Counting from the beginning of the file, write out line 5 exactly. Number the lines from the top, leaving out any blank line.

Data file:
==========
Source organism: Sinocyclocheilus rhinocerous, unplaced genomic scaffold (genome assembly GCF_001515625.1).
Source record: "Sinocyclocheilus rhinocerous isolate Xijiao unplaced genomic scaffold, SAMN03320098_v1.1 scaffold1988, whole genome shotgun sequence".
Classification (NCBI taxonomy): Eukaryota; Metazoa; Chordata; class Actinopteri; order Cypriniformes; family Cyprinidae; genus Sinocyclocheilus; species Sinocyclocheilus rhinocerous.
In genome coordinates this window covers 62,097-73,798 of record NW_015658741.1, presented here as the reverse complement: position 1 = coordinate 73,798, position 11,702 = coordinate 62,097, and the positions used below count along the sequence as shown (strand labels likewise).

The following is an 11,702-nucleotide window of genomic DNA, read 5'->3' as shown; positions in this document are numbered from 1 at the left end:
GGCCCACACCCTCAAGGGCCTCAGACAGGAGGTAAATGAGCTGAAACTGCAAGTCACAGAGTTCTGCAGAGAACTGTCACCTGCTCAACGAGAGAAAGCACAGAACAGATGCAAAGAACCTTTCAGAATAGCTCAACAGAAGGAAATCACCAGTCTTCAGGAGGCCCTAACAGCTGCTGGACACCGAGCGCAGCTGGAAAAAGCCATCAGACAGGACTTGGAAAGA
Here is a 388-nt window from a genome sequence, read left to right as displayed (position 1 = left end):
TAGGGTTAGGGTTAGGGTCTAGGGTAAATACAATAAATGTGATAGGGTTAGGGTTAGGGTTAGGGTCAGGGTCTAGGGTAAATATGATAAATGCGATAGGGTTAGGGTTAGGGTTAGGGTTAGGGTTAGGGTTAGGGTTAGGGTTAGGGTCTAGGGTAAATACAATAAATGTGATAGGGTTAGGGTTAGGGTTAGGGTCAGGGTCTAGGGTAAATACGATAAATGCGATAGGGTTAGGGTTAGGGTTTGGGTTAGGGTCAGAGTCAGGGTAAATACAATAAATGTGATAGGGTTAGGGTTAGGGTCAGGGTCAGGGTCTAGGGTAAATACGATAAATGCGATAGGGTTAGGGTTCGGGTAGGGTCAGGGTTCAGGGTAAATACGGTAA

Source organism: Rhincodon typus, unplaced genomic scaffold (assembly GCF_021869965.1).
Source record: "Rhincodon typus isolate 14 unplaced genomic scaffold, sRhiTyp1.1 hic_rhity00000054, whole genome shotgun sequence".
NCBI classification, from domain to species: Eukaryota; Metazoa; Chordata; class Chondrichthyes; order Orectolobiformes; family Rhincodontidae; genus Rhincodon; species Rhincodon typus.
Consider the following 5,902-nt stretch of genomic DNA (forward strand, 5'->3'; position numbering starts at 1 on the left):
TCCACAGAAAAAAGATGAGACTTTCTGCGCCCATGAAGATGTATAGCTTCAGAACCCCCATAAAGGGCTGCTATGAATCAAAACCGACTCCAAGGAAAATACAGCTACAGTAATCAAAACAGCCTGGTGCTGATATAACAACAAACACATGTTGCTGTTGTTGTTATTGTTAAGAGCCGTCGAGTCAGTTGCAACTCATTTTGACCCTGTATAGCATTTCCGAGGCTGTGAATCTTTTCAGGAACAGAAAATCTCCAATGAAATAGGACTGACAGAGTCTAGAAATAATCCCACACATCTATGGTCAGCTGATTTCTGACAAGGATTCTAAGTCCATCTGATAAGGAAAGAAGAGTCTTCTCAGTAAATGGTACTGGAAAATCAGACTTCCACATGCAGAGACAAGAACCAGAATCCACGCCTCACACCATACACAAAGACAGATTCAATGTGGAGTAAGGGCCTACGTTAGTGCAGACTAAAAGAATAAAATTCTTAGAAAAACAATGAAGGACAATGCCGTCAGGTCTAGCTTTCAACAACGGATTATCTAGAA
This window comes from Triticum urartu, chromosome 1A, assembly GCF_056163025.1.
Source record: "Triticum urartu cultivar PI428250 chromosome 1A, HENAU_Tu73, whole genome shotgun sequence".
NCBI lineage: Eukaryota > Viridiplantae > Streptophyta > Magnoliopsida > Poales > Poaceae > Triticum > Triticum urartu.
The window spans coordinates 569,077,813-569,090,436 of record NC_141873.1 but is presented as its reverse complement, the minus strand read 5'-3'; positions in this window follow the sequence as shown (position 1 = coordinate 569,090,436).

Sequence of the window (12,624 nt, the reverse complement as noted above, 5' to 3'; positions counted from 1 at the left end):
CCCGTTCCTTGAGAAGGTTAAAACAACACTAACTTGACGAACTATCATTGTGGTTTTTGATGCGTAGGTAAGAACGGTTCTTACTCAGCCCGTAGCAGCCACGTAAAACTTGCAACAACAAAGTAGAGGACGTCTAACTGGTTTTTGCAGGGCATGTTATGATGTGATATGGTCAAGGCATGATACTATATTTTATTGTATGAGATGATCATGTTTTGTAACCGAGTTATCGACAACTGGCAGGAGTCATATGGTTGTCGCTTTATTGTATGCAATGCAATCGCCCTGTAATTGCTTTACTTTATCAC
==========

The following is an 11,702-nucleotide window of genomic DNA, read 5'->3' as shown; positions in this document are numbered from 1 at the left end: